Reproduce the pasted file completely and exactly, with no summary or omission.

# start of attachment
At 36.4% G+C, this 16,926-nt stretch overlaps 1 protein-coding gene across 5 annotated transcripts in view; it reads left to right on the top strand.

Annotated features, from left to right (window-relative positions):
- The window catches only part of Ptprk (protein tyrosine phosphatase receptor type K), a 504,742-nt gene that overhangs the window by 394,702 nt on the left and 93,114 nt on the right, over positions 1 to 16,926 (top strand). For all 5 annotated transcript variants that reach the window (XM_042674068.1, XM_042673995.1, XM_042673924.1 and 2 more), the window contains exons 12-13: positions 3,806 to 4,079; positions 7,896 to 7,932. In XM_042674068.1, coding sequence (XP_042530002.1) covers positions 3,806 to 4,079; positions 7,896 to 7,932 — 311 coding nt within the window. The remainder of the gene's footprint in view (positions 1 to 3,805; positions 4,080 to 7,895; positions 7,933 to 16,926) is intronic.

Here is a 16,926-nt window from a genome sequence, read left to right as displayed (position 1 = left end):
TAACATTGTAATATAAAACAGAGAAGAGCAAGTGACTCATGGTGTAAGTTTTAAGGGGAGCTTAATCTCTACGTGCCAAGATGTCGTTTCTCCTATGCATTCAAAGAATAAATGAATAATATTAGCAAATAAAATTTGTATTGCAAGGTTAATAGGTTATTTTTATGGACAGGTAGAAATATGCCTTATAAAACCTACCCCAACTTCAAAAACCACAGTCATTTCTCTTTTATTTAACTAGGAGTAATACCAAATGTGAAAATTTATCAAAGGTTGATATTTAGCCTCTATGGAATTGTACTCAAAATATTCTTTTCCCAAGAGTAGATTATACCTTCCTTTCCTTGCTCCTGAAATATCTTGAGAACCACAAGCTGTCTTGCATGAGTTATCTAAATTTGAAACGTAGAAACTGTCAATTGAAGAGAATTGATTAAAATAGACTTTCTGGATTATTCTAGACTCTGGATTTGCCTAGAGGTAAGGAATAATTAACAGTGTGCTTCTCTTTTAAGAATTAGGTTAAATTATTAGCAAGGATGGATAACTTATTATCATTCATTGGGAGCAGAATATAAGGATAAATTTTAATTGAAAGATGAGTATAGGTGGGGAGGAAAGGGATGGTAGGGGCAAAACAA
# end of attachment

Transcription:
At 36.4% G+C, this 16,926-nt stretch overlaps 1 protein-coding gene across 5 annotated transcripts in view; it reads left to right on the top strand.

Annotated features, from left to right (window-relative positions):
- The window catches only part of Ptprk (protein tyrosine phosphatase receptor type K), a 504,742-nt gene that overhangs the window by 394,702 nt on the left and 93,114 nt on the right, over positions 1 to 16,926 (top strand). For all 5 annotated transcript variants that reach the window (XM_042674068.1, XM_042673995.1, XM_042673924.1 and 2 more), the window contains exons 12-13: positions 3,806 to 4,079; positions 7,896 to 7,932. In XM_042674068.1, coding sequence (XP_042530002.1) covers positions 3,806 to 4,079; positions 7,896 to 7,932 — 311 coding nt within the window. The remainder of the gene's footprint in view (positions 1 to 3,805; positions 4,080 to 7,895; positions 7,933 to 16,926) is intronic.

Here is a 16,926-nt window from a genome sequence, read left to right as displayed (position 1 = left end):
TAACATTGTAATATAAAACAGAGAAGAGCAAGTGACTCATGGTGTAAGTTTTAAGGGGAGCTTAATCTCTACGTGCCAAGATGTCGTTTCTCCTATGCATTCAAAGAATAAATGAATAATATTAGCAAATAAAATTTGTATTGCAAGGTTAATAGGTTATTTTTATGGACAGGTAGAAATATGCCTTATAAAACCTACCCCAACTTCAAAAACCACAGTCATTTCTCTTTTATTTAACTAGGAGTAATACCAAATGTGAAAATTTATCAAAGGTTGATATTTAGCCTCTATGGAATTGTACTCAAAATATTCTTTTCCCAAGAGTAGATTATACCTTCCTTTCCTTGCTCCTGAAATATCTTGAGAACCACAAGCTGTCTTGCATGAGTTATCTAAATTTGAAACGTAGAAACTGTCAATTGAAGAGAATTGATTAAAATAGACTTTCTGGATTATTCTAGACTCTGGATTTGCCTAGAGGTAAGGAATAATTAACAGTGTGCTTCTCTTTTAAGAATTAGGTTAAATTATTAGCAAGGATGGATAACTTATTATCATTCATTGGGAGCAGAATATAAGGATAAATTTTAATTGAAAGATGAGTATAGGTGGGGAGGAAAGGGATGGTAGGGGCAAAACAA